Earlier this year, the game YouTuber’s Life made the rounds through, well, YouTube. By the time Pewdiepie played the life simulator, he didn’t seem happy about it. “That’s the truth about YouTubers,” he said at one point. “We’re all depressed. Why would anyone want to become a YouTuber? For the fame? For the money? For the mom yelling at you?”


When someone is a public figure, it’s typically hard to determine what’s real and what’s a part of a persona. Throughout Pewdiepie’s YouTuber’s Life playthrough, he makes the sort of depressingly real jokes about his bizarre choice of career that make the whole thing seem genuine, though. In his second go around, he admits that he’s using this game to talk about YouTube’s “bullshit,” before he signs off, never to make a video about this game again. By October, Pewds would make a game of his own—Tuber Simulator. And it’s just a whole thing.

The closest antecedent to Tuber Simulator is probably Kim Kardashian: Hollywood. They’re both plays on an extremely familiar model of mobile game (tap a thing, wait a few minutes, collect your currency, spend it on an object that will make you better at that thing), and they’re both about doing ‘nothing’ for money. But where Glu makes being Kim Kardashian seem like a thrilling, jetsetting life, Outerminds makes being a YouTuber look, well, incredibly boring.


Because of the way these mechanics work, the life of a Tuber (as presented in-game) is less about being passionate and following your dreams than endlessly churning out content and doing what’s popular.

A play in two acts.

Each day you are tasked with three new mystery “trends” that you need to discover in order to optimize your views. You flail around in the dark, haphazardly trying out different categories of video—lifestyle, beauty, animal, comedy and so on—until your views explode and you find the one that sticks. There’s no reason not to obsessively chase trends: making videos that fall outside of those parameters will not get you nearly as many views as falling in line with everyone else. And you need those views to upgrade your tiny apartment, to get better at being a Tuber, to get more views, and so on and so on.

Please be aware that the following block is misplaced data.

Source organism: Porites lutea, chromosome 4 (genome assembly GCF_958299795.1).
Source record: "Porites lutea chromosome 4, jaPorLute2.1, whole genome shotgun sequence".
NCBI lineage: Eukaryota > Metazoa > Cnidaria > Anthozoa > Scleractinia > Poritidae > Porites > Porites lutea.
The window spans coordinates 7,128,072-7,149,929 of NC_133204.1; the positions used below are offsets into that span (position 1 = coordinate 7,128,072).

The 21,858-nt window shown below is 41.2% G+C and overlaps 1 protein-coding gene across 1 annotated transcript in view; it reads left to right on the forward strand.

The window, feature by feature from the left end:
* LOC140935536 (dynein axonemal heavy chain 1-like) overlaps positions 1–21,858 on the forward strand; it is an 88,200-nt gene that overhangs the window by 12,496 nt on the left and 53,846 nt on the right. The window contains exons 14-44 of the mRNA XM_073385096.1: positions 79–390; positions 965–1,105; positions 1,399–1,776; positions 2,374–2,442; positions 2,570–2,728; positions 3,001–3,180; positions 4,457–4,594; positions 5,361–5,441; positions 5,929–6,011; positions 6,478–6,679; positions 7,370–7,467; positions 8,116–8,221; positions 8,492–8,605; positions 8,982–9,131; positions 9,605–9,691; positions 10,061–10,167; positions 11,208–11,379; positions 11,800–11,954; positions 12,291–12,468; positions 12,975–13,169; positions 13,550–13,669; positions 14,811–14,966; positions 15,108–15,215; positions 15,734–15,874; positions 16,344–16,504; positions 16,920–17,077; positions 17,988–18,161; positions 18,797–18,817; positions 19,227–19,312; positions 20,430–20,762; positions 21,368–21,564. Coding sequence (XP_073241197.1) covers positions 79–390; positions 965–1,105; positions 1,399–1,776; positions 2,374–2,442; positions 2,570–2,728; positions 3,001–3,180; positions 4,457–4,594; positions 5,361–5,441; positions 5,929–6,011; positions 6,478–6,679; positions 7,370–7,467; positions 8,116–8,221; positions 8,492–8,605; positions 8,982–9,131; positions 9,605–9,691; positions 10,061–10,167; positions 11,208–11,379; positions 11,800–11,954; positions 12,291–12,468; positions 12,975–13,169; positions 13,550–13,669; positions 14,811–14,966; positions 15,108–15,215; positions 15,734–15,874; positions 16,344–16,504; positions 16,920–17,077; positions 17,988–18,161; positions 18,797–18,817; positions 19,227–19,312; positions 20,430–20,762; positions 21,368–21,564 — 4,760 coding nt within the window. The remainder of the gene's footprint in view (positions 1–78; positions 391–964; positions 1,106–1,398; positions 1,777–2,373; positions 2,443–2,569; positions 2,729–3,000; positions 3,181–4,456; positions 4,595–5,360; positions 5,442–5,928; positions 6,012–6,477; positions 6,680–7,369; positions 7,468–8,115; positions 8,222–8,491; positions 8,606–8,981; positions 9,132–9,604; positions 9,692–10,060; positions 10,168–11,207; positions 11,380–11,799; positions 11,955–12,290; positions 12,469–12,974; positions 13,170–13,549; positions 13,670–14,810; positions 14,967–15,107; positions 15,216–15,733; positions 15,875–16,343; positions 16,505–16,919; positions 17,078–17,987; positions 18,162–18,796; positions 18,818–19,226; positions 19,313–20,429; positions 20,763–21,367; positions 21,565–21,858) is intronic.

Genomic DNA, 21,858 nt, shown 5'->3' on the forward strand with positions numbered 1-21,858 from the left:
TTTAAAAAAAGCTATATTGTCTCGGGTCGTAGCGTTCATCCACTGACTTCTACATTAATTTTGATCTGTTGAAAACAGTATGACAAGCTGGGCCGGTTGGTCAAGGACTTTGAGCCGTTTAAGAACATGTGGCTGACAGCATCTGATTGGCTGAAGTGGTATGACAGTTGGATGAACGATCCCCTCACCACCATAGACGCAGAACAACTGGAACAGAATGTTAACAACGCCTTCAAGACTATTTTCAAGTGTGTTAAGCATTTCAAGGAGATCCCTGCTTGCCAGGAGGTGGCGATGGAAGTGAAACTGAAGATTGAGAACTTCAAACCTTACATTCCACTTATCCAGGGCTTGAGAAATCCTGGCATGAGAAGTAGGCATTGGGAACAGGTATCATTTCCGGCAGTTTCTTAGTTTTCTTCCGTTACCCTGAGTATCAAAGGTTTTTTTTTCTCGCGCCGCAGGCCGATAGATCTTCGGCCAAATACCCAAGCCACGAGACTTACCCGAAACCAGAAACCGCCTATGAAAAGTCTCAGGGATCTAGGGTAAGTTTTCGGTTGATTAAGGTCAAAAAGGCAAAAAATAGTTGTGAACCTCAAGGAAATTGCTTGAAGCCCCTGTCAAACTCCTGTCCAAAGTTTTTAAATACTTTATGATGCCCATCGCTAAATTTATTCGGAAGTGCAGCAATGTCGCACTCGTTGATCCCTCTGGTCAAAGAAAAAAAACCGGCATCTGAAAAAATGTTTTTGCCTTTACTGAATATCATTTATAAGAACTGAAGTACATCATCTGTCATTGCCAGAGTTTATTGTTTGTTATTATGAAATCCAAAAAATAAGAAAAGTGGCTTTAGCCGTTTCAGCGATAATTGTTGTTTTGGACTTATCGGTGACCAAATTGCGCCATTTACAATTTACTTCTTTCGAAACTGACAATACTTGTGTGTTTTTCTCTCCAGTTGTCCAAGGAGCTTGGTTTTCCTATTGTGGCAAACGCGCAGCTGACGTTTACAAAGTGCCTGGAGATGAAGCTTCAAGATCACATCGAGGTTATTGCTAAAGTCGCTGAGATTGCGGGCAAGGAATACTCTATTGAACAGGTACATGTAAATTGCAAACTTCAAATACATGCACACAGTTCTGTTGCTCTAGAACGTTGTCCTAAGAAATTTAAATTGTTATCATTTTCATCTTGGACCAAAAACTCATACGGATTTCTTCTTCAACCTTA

Even though they’re functionally the same game, Tuber Simulator is like the anti-Kim Kardashian: Hollywood. When Tuber Simulator is not outright hostile to you for wanting to play it, it’s sly and cynical.

This is how the game tells you that you’ve reached your first views milestone.

It’s not fun to be a Tuber in the way that Glu makes being Kim Kardashian seem “fun.” Your sprite will never stand or sleep. You will be making content until you fall over and die. The room you start out in doesn’t even come equipped with a window. You need to buy one.



If the intention was to make a biting critique of late capitalism Pewdiepie and Outerminds have wildly succeeded, but if not, the game still gets there by accident. When you opt to watch an ad to boost your views, you are greeted with a pop up that says, “Wanna make Edgar wear a costume he hates to double your views for a while?” Edgar is one of Felix Kjellberg’s actual dogs—Pewds himself will pop up every once in awhile to tell you that you’re poor, your views are shit, and he is much more successful than you. And both in game and in life, he’s right. His game goes out of its way to present a YouTuber’s life as lonely and soulless, and Pewdiepie comes across as a puckish figure, asking, “Why did you even want to do this in the first place?”